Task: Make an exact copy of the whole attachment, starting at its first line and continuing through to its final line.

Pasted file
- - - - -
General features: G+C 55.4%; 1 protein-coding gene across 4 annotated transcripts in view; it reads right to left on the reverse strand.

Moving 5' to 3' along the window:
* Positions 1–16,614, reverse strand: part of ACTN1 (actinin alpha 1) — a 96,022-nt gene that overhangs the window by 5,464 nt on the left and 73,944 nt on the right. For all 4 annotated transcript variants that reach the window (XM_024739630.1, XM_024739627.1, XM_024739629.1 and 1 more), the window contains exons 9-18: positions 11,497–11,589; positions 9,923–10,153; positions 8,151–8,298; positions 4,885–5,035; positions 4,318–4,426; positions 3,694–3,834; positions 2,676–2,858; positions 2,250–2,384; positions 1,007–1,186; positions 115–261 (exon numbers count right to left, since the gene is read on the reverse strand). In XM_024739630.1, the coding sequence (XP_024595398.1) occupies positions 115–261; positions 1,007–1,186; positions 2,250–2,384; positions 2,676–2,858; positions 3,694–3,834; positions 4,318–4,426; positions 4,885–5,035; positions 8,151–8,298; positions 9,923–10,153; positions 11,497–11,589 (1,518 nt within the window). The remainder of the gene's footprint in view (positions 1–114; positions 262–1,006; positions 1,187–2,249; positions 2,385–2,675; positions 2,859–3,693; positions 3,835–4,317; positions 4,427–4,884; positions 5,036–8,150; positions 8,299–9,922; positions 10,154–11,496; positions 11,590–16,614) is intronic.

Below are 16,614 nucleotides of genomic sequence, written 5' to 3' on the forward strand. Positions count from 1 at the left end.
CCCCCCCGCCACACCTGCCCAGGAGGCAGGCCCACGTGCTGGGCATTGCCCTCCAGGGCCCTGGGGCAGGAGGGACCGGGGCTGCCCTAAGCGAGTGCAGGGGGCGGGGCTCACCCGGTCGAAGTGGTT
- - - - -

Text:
General features: G+C 55.4%; 1 protein-coding gene across 4 annotated transcripts in view; it reads right to left on the reverse strand.

Moving 5' to 3' along the window:
* Positions 1–16,614, reverse strand: part of ACTN1 (actinin alpha 1) — a 96,022-nt gene that overhangs the window by 5,464 nt on the left and 73,944 nt on the right. For all 4 annotated transcript variants that reach the window (XM_024739630.1, XM_024739627.1, XM_024739629.1 and 1 more), the window contains exons 9-18: positions 11,497–11,589; positions 9,923–10,153; positions 8,151–8,298; positions 4,885–5,035; positions 4,318–4,426; positions 3,694–3,834; positions 2,676–2,858; positions 2,250–2,384; positions 1,007–1,186; positions 115–261 (exon numbers count right to left, since the gene is read on the reverse strand). In XM_024739630.1, the coding sequence (XP_024595398.1) occupies positions 115–261; positions 1,007–1,186; positions 2,250–2,384; positions 2,676–2,858; positions 3,694–3,834; positions 4,318–4,426; positions 4,885–5,035; positions 8,151–8,298; positions 9,923–10,153; positions 11,497–11,589 (1,518 nt within the window). The remainder of the gene's footprint in view (positions 1–114; positions 262–1,006; positions 1,187–2,249; positions 2,385–2,675; positions 2,859–3,693; positions 3,835–4,317; positions 4,427–4,884; positions 5,036–8,150; positions 8,299–9,922; positions 10,154–11,496; positions 11,590–16,614) is intronic.

Below are 16,614 nucleotides of genomic sequence, written 5' to 3' on the forward strand. Positions count from 1 at the left end.
CCCCCCCGCCACACCTGCCCAGGAGGCAGGCCCACGTGCTGGGCATTGCCCTCCAGGGCCCTGGGGCAGGAGGGACCGGGGCTGCCCTAAGCGAGTGCAGGGGGCGGGGCTCACCCGGTCGAAGTGGTT